B, then the key (the value) of node A is ordered with respect to the key of node B with the same ordering applying across the entire heap.

A heap can be classified further as either a "max heap" or a "min heap". In a max heap, the keys of parent nodes are always greater

than or equal to those of the children and the highest key is in the root node. In a min heap, the keys of parent nodes are less than

or equal to those of the children and the lowest key is in the root node - Time Complexity:
- Access Max / Min:
`O(1)`

- Insert:
`O(log(n))`

- Remove Max / Min:
`O(log(n))`

- Access Max / Min:

### Hashing

*Hashing*is used to map data of an arbitrary size to data of a fixed size. The values returned by a hash

function are called hash values, hash codes, or simply hashes. If two keys map to the same value, a collision occurs**Hash Map**: a*hash map*is a structure that can map keys to values. A hash map uses a hash function to compute

an index into an array of buckets or slots, from which the desired value can be found.- Collision Resolution
**Separate Chaining**: in*separate chaining*, each bucket is independent, and contains a list of entries for each index. The

time for hash map operations is the time to find the bucket (constant time), plus the time to iterate through the list**Open Addressing**: in*open addressing*, when a new entry is inserted, the buckets are examined, starting with the

hashed-to-slot and proceeding in some sequence, until an unoccupied slot is found. The name open addressing refers to

the fact that the location of an item is not always determined by its hash value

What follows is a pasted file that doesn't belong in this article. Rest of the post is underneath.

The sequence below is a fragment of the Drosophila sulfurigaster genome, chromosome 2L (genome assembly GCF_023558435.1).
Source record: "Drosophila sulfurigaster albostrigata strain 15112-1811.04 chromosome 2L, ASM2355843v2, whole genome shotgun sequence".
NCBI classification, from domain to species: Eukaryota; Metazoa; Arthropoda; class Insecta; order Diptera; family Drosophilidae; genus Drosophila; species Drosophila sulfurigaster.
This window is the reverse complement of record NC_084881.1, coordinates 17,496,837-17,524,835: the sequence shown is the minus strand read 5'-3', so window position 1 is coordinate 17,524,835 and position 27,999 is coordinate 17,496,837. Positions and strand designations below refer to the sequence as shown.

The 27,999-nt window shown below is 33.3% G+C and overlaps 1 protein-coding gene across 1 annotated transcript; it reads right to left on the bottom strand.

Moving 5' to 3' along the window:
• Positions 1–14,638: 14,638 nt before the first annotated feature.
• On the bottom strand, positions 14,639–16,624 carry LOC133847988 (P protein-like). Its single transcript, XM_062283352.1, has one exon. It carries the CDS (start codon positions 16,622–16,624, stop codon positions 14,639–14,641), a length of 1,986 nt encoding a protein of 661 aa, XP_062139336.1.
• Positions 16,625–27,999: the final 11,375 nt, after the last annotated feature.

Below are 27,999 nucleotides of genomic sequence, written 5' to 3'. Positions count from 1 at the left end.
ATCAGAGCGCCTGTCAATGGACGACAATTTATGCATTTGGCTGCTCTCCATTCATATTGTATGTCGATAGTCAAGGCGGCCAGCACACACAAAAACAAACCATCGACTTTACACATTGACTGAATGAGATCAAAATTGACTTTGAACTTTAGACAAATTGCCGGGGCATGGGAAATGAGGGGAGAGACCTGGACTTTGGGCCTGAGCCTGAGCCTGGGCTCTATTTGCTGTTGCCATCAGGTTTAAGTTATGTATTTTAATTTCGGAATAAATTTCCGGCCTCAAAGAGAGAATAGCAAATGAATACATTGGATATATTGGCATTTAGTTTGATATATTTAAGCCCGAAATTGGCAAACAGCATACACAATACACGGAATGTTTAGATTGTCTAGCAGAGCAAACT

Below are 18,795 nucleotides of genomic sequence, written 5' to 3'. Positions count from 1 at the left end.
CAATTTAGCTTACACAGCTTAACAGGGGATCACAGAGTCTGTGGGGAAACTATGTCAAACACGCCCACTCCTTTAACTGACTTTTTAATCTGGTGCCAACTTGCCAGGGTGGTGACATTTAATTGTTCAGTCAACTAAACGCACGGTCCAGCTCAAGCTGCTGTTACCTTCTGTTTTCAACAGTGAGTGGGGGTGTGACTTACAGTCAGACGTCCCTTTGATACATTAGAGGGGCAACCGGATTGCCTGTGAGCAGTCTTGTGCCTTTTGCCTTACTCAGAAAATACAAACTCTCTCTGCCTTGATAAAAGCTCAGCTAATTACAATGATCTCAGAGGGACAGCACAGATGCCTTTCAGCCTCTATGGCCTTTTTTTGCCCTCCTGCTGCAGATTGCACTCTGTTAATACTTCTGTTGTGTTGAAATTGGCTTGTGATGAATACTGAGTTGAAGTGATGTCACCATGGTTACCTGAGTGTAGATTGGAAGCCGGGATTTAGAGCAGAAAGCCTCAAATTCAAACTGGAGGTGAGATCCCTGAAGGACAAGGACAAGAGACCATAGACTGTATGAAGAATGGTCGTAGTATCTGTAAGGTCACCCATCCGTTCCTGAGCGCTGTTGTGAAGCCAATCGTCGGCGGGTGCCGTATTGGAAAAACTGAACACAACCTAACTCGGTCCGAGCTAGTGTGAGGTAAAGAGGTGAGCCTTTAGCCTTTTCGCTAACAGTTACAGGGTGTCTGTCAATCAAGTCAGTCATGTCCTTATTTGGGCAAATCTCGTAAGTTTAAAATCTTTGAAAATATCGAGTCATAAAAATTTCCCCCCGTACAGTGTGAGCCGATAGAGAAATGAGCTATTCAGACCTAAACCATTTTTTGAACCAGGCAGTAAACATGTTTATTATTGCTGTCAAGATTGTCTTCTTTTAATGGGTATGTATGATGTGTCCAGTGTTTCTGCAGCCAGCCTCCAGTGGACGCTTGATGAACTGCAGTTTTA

### Graph

- A
*Graph*is an ordered pair of G = (V, E) comprising a set V of vertices or nodes together with a set E of edges or arcs,

which are 2-element subsets of V (i.e. an edge is associated with two vertices, and that association takes the form of the

unordered pair comprising those two vertices)**Undirected Graph**: a graph in which the adjacency relation is symmetric. So if there exists an edge from node u to node

v (u -> v), then it is also the case that there exists an edge from node v to node u (v -> u)**Directed Graph**: a graph in which the adjacency relation is not symmetric. So if there exists an edge from node u to node v

(u -> v), this does*not*imply that there exists an edge from node v to node u (v -> u)

## Algorithms

### Sorting

#### Quicksort

- Stable:
`No`

- Time Complexity:
- Best Case:
`O(nlog(n))`

- Worst Case:
`O(n^2)`

- Average Case:
`O(nlog(n))`

- Best Case:

#### Mergesort

*Mergesort*is also a divide and conquer algorithm. It continuously divides an array into two halves, recurses on both the

left subarray and right subarray and then merges the two sorted halves- Stable:
`Yes`

- Time Complexity:
- Best Case:
`O(nlog(n))`

- Worst Case:
`O(nlog(n))`

- Average Case:
`O(nlog(n))`

- Best Case:

#### Bucket Sort

*Bucket Sort*is a sorting algorithm that works by distributing the elements of an array into a number of buckets. Each bucket

is then sorted individually, either using a different sorting algorithm, or by recursively applying the bucket sorting algorithm- Time Complexity:
- Best Case:
`Ω(n + k)`

- Worst Case:
`O(n^2)`

- Average Case:
`Θ(n + k)`

- Best Case:

#### Radix Sort

*Radix Sort*is a sorting algorithm that like bucket sort, distributes elements of an array into a number of buckets. However, radix

sort differs from bucket sort by ‘re-bucketing’ the array after the initial pass as opposed to sorting each bucket and merging- Time Complexity:
- Best Case:
`Ω(nk)`

- Worst Case:
`O(nk)`

- Average Case:
`Θ(nk)`

- Best Case:

### Graph Algorithms

#### Depth First Search

*Depth First Search*is a graph traversal algorithm which explores as far as possible along each branch before backtracking- Time Complexity:
`O(|V| + |E|)`

#### Breadth First Search

*Breadth First Search*is a graph traversal algorithm which explores the neighbor nodes first, before moving to the next

level neighbors- Time Complexity:
`O(|V| + |E|)`

#### Topological Sort

*Topological Sort*is the linear ordering of a directed graph’s nodes such that for every edge from node u to node v, u

comes before v in the ordering- Time Complexity:
`O(|V| + |E|)`

#### Dijkstra’s Algorithm

*Dijkstra’s Algorithm*is an algorithm for finding the shortest path between nodes in a graph- Time Complexity:
`O(|V|^2)`

#### Bellman-Ford Algorithm